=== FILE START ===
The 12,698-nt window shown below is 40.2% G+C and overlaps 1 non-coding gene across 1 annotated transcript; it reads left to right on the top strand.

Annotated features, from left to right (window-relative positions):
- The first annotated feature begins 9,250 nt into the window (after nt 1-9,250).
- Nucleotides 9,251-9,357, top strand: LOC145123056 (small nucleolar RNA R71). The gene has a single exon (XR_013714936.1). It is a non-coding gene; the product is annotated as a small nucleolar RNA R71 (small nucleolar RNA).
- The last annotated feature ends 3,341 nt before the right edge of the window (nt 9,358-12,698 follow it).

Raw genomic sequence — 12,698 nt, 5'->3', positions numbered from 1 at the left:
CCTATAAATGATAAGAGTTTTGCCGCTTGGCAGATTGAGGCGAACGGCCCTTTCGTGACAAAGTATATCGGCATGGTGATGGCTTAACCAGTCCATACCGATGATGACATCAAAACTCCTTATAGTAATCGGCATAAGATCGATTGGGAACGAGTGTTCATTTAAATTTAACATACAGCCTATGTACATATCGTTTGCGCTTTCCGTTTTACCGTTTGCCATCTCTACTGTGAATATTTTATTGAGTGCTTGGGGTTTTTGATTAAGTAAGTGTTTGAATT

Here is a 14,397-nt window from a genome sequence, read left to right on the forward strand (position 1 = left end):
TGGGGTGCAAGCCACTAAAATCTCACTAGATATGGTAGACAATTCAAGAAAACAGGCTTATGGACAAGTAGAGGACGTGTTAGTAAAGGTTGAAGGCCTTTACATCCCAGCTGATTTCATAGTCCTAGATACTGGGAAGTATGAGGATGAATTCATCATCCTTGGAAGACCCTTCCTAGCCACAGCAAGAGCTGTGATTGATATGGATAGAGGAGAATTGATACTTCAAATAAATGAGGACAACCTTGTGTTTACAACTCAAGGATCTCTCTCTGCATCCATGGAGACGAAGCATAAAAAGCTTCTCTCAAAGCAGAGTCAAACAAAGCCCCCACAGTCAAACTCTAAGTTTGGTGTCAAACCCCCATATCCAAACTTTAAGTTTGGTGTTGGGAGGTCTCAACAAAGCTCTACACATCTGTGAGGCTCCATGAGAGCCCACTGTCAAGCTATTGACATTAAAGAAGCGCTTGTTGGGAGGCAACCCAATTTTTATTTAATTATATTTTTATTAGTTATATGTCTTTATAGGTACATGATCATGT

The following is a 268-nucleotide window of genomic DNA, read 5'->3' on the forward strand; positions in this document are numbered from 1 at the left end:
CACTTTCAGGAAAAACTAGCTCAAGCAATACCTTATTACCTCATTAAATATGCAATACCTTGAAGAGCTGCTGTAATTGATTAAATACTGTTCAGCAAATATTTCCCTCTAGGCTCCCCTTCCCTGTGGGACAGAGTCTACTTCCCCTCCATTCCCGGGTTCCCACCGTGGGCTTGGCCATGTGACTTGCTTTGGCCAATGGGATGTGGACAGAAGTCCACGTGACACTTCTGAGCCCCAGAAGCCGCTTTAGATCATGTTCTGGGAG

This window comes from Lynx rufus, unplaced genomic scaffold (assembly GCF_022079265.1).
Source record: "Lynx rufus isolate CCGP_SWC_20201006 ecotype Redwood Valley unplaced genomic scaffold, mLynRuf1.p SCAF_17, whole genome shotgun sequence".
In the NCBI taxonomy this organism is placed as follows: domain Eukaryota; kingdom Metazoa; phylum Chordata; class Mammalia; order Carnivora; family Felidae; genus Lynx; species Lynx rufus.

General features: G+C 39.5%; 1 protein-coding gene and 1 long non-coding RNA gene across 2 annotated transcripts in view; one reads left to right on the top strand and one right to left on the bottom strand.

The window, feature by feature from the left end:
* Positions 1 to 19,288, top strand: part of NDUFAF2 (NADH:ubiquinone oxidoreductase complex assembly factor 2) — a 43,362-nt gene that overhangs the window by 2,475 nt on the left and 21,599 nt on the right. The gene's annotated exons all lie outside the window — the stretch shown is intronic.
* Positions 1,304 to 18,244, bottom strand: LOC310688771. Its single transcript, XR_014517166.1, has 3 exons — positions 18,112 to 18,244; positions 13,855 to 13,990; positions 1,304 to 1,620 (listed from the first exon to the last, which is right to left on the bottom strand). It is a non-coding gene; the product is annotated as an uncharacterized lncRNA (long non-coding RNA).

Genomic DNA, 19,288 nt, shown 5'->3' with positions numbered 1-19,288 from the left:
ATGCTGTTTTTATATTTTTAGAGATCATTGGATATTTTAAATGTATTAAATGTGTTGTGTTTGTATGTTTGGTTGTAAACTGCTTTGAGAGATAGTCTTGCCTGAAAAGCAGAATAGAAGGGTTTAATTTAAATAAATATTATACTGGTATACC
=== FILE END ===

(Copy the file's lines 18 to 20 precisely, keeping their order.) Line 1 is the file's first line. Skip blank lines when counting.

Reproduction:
* Positions 1,304 to 18,244, bottom strand: LOC310688771. Its single transcript, XR_014517166.1, has 3 exons — positions 18,112 to 18,244; positions 13,855 to 13,990; positions 1,304 to 1,620 (listed from the first exon to the last, which is right to left on the bottom strand). It is a non-coding gene; the product is annotated as an uncharacterized lncRNA (long non-coding RNA).

Genomic DNA, 19,288 nt, shown 5'->3' with positions numbered 1-19,288 from the left:
ATGCTGTTTTTATATTTTTAGAGATCATTGGATATTTTAAATGTATTAAATGTGTTGTGTTTGTATGTTTGGTTGTAAACTGCTTTGAGAGATAGTCTTGCCTGAAAAGCAGAATAGAAGGGTTTAATTTAAATAAATATTATACTGGTATACC